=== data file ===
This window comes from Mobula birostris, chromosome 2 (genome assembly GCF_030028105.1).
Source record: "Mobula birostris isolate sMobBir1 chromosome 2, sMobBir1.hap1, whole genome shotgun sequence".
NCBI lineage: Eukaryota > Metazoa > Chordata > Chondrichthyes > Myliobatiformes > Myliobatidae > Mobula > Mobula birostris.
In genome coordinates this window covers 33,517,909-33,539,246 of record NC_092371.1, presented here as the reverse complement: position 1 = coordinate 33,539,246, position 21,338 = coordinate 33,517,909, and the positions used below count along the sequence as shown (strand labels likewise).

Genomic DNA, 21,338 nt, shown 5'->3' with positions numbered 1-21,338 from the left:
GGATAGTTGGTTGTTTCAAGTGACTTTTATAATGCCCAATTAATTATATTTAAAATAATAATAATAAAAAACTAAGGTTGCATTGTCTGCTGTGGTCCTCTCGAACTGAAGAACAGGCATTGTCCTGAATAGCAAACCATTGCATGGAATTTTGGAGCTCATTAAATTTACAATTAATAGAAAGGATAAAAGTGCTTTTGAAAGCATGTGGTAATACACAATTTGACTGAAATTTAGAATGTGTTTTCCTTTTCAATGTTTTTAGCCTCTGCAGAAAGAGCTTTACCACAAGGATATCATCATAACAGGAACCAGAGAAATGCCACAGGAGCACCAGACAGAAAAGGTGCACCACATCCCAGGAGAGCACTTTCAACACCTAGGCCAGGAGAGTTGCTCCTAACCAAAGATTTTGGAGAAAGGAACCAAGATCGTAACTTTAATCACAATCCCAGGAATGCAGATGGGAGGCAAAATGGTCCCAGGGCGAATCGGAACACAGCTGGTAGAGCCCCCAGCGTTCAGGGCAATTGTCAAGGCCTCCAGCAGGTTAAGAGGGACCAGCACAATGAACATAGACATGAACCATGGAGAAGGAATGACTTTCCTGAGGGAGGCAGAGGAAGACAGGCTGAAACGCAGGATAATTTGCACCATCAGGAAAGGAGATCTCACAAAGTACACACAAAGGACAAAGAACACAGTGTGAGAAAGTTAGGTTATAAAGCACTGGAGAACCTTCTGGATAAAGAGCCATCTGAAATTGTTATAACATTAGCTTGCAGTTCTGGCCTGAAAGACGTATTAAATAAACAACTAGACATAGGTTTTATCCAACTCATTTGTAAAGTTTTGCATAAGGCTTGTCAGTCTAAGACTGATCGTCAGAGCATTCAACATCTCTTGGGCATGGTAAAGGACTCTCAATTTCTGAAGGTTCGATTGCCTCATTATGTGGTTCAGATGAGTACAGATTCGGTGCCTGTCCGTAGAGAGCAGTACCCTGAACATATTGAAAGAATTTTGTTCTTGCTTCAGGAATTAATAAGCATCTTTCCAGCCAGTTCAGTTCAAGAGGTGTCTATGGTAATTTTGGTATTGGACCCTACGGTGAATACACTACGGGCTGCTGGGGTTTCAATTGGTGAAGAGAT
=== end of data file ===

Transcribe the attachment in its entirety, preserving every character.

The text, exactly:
This window comes from Mobula birostris, chromosome 2 (genome assembly GCF_030028105.1).
Source record: "Mobula birostris isolate sMobBir1 chromosome 2, sMobBir1.hap1, whole genome shotgun sequence".
NCBI lineage: Eukaryota > Metazoa > Chordata > Chondrichthyes > Myliobatiformes > Myliobatidae > Mobula > Mobula birostris.
In genome coordinates this window covers 33,517,909-33,539,246 of record NC_092371.1, presented here as the reverse complement: position 1 = coordinate 33,539,246, position 21,338 = coordinate 33,517,909, and the positions used below count along the sequence as shown (strand labels likewise).

Genomic DNA, 21,338 nt, shown 5'->3' with positions numbered 1-21,338 from the left:
GGATAGTTGGTTGTTTCAAGTGACTTTTATAATGCCCAATTAATTATATTTAAAATAATAATAATAAAAAACTAAGGTTGCATTGTCTGCTGTGGTCCTCTCGAACTGAAGAACAGGCATTGTCCTGAATAGCAAACCATTGCATGGAATTTTGGAGCTCATTAAATTTACAATTAATAGAAAGGATAAAAGTGCTTTTGAAAGCATGTGGTAATACACAATTTGACTGAAATTTAGAATGTGTTTTCCTTTTCAATGTTTTTAGCCTCTGCAGAAAGAGCTTTACCACAAGGATATCATCATAACAGGAACCAGAGAAATGCCACAGGAGCACCAGACAGAAAAGGTGCACCACATCCCAGGAGAGCACTTTCAACACCTAGGCCAGGAGAGTTGCTCCTAACCAAAGATTTTGGAGAAAGGAACCAAGATCGTAACTTTAATCACAATCCCAGGAATGCAGATGGGAGGCAAAATGGTCCCAGGGCGAATCGGAACACAGCTGGTAGAGCCCCCAGCGTTCAGGGCAATTGTCAAGGCCTCCAGCAGGTTAAGAGGGACCAGCACAATGAACATAGACATGAACCATGGAGAAGGAATGACTTTCCTGAGGGAGGCAGAGGAAGACAGGCTGAAACGCAGGATAATTTGCACCATCAGGAAAGGAGATCTCACAAAGTACACACAAAGGACAAAGAACACAGTGTGAGAAAGTTAGGTTATAAAGCACTGGAGAACCTTCTGGATAAAGAGCCATCTGAAATTGTTATAACATTAGCTTGCAGTTCTGGCCTGAAAGACGTATTAAATAAACAACTAGACATAGGTTTTATCCAACTCATTTGTAAAGTTTTGCATAAGGCTTGTCAGTCTAAGACTGATCGTCAGAGCATTCAACATCTCTTGGGCATGGTAAAGGACTCTCAATTTCTGAAGGTTCGATTGCCTCATTATGTGGTTCAGATGAGTACAGATTCGGTGCCTGTCCGTAGAGAGCAGTACCCTGAACATATTGAAAGAATTTTGTTCTTGCTTCAGGAATTAATAAGCATCTTTCCAGCCAGTTCAGTTCAAGAGGTGTCTATGGTAATTTTGGTATTGGACCCTACGGTGAATACACTACGGGCTGCTGGGGTTTCAATTGGTGAAGAGAT